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  • Writer's pictureEquality Act Audits

Defibrillators in Schools

Every year an average of 270 children die at school in the UK from sudden arrhythmic death syndrome.

Oliver King died aged just 12 years old when he suffered a cardiac arrest while taking part in a swimming race in 2012. Since then, Mark King, Oliver’s dad, has campaigned for defibrillators to be made more widely available. Last year, 2022, legislation was introduced that all schools would be supplied with a defibrillator.

There is clear evidence showing that defibrillators drastically increase the chance of survival from a cardiac arrest – meaning if a defibrillator had been available then, Oliver could have survived.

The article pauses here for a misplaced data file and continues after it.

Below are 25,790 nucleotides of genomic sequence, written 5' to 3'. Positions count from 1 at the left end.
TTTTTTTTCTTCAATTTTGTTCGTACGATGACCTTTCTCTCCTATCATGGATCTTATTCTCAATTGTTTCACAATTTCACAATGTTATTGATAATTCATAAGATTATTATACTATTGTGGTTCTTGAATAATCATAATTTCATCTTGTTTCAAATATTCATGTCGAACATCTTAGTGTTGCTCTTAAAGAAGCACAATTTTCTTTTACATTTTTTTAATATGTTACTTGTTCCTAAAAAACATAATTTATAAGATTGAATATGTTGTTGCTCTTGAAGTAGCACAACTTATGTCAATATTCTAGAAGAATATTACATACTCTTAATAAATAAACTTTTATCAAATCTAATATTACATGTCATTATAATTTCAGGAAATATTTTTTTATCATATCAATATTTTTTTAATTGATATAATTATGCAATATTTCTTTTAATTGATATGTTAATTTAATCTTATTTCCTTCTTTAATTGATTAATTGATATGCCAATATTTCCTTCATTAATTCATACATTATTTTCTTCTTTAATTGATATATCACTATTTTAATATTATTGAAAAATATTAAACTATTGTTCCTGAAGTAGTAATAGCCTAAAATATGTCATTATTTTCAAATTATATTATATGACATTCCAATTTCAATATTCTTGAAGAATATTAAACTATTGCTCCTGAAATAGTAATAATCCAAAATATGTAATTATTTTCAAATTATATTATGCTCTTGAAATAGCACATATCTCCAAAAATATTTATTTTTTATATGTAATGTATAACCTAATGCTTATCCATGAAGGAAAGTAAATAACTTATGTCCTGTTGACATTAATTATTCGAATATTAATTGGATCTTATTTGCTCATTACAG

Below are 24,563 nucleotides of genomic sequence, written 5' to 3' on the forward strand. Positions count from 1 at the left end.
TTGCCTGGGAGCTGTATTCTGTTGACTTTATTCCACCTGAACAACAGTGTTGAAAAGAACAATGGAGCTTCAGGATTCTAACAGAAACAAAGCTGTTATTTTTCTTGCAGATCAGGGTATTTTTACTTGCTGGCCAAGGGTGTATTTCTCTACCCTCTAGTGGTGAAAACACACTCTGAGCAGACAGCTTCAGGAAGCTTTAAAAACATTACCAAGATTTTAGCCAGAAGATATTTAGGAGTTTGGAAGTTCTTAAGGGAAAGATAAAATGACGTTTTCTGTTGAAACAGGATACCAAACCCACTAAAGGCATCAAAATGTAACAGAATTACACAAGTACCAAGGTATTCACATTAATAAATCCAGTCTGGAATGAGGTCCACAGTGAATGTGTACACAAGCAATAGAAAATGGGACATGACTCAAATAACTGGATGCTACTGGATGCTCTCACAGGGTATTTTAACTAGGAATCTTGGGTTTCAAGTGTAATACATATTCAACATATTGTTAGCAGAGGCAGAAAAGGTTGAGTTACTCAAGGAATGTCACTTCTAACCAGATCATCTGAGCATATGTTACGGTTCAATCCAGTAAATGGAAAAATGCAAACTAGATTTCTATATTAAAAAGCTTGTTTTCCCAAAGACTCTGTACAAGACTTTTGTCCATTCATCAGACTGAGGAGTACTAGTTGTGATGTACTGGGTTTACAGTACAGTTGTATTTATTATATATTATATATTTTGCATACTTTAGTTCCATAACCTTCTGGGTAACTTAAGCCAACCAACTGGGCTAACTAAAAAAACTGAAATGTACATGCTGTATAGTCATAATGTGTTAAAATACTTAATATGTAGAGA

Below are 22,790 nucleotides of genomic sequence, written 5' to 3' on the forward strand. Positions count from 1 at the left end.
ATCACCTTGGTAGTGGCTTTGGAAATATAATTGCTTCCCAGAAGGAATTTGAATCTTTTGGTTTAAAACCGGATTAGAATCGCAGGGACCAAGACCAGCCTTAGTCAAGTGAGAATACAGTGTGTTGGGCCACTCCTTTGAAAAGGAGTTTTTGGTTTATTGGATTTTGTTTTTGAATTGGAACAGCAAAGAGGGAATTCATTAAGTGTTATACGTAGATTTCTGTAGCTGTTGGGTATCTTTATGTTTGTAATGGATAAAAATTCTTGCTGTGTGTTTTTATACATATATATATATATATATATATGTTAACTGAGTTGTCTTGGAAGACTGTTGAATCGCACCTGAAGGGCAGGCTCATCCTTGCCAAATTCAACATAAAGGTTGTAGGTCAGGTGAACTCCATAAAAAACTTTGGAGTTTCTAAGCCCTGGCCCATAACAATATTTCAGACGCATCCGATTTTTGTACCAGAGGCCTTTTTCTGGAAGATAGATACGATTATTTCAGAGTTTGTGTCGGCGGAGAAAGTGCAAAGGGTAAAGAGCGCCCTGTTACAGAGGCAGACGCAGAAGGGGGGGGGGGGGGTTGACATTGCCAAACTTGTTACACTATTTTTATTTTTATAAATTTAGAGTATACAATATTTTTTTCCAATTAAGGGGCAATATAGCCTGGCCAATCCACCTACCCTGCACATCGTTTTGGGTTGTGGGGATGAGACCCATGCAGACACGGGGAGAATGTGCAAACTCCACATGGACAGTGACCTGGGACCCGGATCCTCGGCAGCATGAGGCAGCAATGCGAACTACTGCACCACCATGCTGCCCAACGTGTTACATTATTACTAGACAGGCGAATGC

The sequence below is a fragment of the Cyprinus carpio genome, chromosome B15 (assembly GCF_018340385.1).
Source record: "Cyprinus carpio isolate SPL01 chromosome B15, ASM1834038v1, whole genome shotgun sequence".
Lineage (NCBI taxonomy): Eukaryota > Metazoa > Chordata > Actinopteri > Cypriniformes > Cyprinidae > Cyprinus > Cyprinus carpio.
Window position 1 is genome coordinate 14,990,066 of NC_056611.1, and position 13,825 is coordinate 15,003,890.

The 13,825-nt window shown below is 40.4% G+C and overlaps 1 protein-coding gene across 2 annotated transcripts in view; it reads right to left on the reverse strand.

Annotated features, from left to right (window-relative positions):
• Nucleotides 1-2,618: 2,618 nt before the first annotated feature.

Defibrillators have the potential to save the lives of pupils, staff and visitors in schools, with research showing that accessing these devices within 3-5 minutes of a cardiac arrest increases the chance of survival by over 40%.

It’s particularly important that they are available close to sports halls and playing fields that children, young people, and the wider community use daily.

In 2013, The Oliver King Foundation helped to secure a change in government policy where all schools are recommended - but not obliged - to purchase a defibrillator.

The first defibrillators were issued to schools on 20 January 2023 marking the start of a roll out of over 20,000 devices to almost 18,000 state-funded schools in England. The rollout is expected to be complete by the end of the academic year.

The biggest and proudest achievement has been a meeting in March 2022 with Secretary of State for Education Nadim Zahawi. Every school in England should now be receiving a defibrillator. However, we know that this is not the case.

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